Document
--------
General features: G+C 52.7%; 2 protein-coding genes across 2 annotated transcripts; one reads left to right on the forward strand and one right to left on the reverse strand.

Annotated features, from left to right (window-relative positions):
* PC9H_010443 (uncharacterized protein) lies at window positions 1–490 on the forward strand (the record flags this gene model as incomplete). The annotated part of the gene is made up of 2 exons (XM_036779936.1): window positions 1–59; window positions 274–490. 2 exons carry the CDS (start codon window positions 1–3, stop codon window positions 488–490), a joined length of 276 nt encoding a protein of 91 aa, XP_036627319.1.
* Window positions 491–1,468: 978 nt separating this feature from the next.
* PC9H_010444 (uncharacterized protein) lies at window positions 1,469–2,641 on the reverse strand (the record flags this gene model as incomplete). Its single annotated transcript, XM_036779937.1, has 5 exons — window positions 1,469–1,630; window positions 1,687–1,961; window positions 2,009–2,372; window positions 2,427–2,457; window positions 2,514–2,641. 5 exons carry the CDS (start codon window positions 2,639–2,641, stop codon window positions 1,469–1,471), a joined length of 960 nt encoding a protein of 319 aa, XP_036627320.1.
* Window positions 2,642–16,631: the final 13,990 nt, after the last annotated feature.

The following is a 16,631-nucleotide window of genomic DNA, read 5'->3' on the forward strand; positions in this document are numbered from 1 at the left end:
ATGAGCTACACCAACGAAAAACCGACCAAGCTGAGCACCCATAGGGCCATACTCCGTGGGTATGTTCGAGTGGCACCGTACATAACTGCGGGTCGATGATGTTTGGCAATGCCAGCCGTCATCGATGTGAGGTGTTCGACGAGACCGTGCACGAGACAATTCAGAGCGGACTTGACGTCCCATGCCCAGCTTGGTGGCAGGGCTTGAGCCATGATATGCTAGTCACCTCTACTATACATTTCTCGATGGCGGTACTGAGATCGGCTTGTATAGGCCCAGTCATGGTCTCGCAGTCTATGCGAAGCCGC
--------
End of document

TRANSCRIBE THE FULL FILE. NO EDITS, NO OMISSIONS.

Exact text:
General features: G+C 52.7%; 2 protein-coding genes across 2 annotated transcripts; one reads left to right on the forward strand and one right to left on the reverse strand.

Annotated features, from left to right (window-relative positions):
* PC9H_010443 (uncharacterized protein) lies at window positions 1–490 on the forward strand (the record flags this gene model as incomplete). The annotated part of the gene is made up of 2 exons (XM_036779936.1): window positions 1–59; window positions 274–490. 2 exons carry the CDS (start codon window positions 1–3, stop codon window positions 488–490), a joined length of 276 nt encoding a protein of 91 aa, XP_036627319.1.
* Window positions 491–1,468: 978 nt separating this feature from the next.
* PC9H_010444 (uncharacterized protein) lies at window positions 1,469–2,641 on the reverse strand (the record flags this gene model as incomplete). Its single annotated transcript, XM_036779937.1, has 5 exons — window positions 1,469–1,630; window positions 1,687–1,961; window positions 2,009–2,372; window positions 2,427–2,457; window positions 2,514–2,641. 5 exons carry the CDS (start codon window positions 2,639–2,641, stop codon window positions 1,469–1,471), a joined length of 960 nt encoding a protein of 319 aa, XP_036627320.1.
* Window positions 2,642–16,631: the final 13,990 nt, after the last annotated feature.

The following is a 16,631-nucleotide window of genomic DNA, read 5'->3' on the forward strand; positions in this document are numbered from 1 at the left end:
ATGAGCTACACCAACGAAAAACCGACCAAGCTGAGCACCCATAGGGCCATACTCCGTGGGTATGTTCGAGTGGCACCGTACATAACTGCGGGTCGATGATGTTTGGCAATGCCAGCCGTCATCGATGTGAGGTGTTCGACGAGACCGTGCACGAGACAATTCAGAGCGGACTTGACGTCCCATGCCCAGCTTGGTGGCAGGGCTTGAGCCATGATATGCTAGTCACCTCTACTATACATTTCTCGATGGCGGTACTGAGATCGGCTTGTATAGGCCCAGTCATGGTCTCGCAGTCTATGCGAAGCCGC